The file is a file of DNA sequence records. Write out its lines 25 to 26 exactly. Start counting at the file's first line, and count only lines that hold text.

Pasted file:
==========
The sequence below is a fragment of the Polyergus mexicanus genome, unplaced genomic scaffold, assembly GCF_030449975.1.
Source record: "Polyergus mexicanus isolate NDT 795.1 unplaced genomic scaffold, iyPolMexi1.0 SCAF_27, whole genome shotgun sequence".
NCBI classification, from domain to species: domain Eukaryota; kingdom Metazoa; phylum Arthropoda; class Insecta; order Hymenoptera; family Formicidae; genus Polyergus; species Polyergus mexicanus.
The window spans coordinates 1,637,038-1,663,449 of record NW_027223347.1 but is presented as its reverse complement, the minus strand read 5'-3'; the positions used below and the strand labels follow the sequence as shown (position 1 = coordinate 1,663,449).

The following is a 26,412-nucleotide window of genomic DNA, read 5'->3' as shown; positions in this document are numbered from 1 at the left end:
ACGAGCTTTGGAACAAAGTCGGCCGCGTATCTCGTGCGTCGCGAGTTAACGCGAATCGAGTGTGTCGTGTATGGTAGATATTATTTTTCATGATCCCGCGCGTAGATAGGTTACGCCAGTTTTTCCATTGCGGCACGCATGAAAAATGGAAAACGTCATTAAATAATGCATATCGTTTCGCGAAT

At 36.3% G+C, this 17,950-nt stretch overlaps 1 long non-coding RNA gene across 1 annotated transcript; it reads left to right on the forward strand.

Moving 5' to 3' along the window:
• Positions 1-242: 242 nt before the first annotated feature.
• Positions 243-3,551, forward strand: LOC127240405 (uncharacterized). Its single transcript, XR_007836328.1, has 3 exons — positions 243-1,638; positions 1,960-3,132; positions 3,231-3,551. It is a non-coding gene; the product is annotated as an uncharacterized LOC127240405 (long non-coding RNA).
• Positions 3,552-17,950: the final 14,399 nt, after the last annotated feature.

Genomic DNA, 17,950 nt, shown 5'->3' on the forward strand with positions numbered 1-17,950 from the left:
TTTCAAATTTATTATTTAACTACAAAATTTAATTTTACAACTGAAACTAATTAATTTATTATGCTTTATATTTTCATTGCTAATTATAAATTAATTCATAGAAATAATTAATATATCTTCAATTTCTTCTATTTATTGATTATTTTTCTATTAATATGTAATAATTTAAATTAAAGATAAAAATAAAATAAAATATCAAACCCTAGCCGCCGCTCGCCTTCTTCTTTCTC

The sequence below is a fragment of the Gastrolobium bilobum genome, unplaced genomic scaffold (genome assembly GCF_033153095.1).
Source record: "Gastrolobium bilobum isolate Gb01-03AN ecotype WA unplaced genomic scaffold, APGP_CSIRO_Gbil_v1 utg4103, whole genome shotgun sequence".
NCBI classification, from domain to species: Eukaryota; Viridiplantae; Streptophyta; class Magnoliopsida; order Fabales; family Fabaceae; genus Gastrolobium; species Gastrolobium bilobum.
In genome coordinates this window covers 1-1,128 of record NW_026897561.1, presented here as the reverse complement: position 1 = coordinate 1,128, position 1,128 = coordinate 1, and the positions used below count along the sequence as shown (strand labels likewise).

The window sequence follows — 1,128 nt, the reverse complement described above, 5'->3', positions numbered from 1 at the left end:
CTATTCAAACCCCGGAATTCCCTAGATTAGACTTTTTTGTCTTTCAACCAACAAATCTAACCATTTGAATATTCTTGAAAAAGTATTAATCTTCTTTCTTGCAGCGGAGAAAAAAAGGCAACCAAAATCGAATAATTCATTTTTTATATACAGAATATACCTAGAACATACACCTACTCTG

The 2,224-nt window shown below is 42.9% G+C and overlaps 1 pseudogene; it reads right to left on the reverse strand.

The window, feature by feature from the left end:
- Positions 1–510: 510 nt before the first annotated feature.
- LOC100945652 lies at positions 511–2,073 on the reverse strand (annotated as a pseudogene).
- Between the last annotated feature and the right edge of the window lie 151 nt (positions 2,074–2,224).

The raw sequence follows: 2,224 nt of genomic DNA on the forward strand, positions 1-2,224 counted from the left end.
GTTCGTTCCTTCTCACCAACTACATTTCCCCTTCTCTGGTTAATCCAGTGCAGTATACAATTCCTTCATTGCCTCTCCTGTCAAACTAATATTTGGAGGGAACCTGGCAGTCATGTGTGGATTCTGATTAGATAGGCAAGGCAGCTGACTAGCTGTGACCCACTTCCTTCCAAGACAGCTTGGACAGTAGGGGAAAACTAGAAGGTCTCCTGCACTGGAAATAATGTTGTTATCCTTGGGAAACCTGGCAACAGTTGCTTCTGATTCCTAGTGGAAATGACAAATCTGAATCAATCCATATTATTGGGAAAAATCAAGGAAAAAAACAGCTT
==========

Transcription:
The raw sequence follows: 2,224 nt of genomic DNA on the forward strand, positions 1-2,224 counted from the left end.
GTTCGTTCCTTCTCACCAACTACATTTCCCCTTCTCTGGTTAATCCAGTGCAGTATACAATTCCTTCATTGCCTCTCCTGTCAAACTAATATTTGGAGGGAACCTGGCAGTCATGTGTGGATTCTGATTAGATAGGCAAGGCAGCTGACTAGCTGTGACCCACTTCCTTCCAAGACAGCTTGGACAGTAGGGGAAAACTAGAAGGTCTCCTGCACTGGAAATAATGTTGTTATCCTTGGGAAACCTGGCAACAGTTGCTTCTGATTCCTAGTGGAAATGACAAATCTGAATCAATCCATATTATTGGGAAAAATCAAGGAAAAAAACAGCTT